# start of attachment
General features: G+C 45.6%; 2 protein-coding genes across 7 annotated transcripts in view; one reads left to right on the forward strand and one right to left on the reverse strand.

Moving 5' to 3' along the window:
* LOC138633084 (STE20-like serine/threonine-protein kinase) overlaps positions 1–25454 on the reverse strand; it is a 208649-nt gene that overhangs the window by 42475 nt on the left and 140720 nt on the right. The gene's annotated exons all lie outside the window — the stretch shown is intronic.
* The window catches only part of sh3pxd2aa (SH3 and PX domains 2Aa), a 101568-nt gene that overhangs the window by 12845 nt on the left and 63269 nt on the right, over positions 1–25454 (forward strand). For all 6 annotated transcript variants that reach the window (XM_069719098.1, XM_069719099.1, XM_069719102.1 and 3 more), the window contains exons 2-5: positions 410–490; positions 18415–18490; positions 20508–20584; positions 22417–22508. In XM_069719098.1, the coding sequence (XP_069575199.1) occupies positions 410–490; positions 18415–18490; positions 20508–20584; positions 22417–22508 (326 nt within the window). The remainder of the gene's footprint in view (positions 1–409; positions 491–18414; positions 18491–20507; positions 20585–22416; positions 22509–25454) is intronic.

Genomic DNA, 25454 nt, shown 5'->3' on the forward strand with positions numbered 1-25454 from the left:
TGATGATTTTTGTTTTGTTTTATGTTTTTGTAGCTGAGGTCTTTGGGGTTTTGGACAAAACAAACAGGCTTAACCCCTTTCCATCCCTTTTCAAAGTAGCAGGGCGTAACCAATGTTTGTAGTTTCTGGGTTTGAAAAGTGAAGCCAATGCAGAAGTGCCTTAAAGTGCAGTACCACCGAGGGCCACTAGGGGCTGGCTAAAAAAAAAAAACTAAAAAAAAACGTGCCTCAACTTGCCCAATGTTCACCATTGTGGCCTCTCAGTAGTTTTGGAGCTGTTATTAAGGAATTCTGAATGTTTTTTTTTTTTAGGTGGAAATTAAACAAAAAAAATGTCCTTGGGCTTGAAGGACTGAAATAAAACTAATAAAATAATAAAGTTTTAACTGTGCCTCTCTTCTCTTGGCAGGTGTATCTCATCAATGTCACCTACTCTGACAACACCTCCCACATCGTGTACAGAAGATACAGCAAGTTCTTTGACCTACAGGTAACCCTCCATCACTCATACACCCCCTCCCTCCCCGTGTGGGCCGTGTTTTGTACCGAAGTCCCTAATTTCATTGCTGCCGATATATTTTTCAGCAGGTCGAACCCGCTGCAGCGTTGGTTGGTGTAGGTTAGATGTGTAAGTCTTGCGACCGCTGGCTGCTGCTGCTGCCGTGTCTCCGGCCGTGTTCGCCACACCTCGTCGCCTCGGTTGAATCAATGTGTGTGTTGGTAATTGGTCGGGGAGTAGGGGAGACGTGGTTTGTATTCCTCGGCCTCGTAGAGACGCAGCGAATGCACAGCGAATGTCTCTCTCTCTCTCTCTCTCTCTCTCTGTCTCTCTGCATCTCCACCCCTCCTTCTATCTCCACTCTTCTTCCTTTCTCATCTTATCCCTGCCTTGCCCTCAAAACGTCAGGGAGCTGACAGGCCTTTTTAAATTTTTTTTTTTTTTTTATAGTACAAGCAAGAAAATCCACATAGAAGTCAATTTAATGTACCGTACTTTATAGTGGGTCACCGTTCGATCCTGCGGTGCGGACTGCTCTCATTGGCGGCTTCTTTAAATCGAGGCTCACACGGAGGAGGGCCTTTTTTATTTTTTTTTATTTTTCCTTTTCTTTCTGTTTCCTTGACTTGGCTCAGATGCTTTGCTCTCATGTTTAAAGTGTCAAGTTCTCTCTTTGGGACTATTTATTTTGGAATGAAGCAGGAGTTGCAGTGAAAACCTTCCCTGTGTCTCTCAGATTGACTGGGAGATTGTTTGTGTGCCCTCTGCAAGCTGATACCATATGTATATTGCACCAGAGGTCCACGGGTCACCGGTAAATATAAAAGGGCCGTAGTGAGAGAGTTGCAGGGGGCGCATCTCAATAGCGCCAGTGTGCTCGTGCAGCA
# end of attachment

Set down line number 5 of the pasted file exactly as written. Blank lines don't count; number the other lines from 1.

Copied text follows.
Genomic DNA, 25454 nt, shown 5'->3' on the forward strand with positions numbered 1-25454 from the left: